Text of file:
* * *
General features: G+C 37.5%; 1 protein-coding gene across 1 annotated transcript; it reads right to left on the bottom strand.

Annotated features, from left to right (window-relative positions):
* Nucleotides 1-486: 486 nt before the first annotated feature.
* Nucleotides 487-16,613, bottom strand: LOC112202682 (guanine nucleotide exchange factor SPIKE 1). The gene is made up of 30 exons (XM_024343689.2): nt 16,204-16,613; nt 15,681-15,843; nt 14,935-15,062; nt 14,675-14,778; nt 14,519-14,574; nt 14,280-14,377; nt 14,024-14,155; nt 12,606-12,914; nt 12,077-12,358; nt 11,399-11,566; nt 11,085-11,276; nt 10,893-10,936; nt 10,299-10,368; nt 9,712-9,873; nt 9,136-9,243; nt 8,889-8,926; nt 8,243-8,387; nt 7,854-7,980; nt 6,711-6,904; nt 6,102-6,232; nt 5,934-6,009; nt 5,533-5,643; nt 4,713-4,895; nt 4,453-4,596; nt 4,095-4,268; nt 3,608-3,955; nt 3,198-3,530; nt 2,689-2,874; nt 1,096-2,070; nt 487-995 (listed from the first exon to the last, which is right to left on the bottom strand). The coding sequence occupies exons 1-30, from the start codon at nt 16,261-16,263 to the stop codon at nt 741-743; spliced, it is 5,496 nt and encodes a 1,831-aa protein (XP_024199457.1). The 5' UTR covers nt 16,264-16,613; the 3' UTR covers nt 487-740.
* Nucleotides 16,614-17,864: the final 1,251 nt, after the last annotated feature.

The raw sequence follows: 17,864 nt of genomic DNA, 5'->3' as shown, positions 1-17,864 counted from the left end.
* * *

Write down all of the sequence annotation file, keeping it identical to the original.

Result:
General features: G+C 37.5%; 1 protein-coding gene across 1 annotated transcript; it reads right to left on the bottom strand.

Annotated features, from left to right (window-relative positions):
* Nucleotides 1-486: 486 nt before the first annotated feature.
* Nucleotides 487-16,613, bottom strand: LOC112202682 (guanine nucleotide exchange factor SPIKE 1). The gene is made up of 30 exons (XM_024343689.2): nt 16,204-16,613; nt 15,681-15,843; nt 14,935-15,062; nt 14,675-14,778; nt 14,519-14,574; nt 14,280-14,377; nt 14,024-14,155; nt 12,606-12,914; nt 12,077-12,358; nt 11,399-11,566; nt 11,085-11,276; nt 10,893-10,936; nt 10,299-10,368; nt 9,712-9,873; nt 9,136-9,243; nt 8,889-8,926; nt 8,243-8,387; nt 7,854-7,980; nt 6,711-6,904; nt 6,102-6,232; nt 5,934-6,009; nt 5,533-5,643; nt 4,713-4,895; nt 4,453-4,596; nt 4,095-4,268; nt 3,608-3,955; nt 3,198-3,530; nt 2,689-2,874; nt 1,096-2,070; nt 487-995 (listed from the first exon to the last, which is right to left on the bottom strand). The coding sequence occupies exons 1-30, from the start codon at nt 16,261-16,263 to the stop codon at nt 741-743; spliced, it is 5,496 nt and encodes a 1,831-aa protein (XP_024199457.1). The 5' UTR covers nt 16,264-16,613; the 3' UTR covers nt 487-740.
* Nucleotides 16,614-17,864: the final 1,251 nt, after the last annotated feature.

The raw sequence follows: 17,864 nt of genomic DNA, 5'->3' as shown, positions 1-17,864 counted from the left end.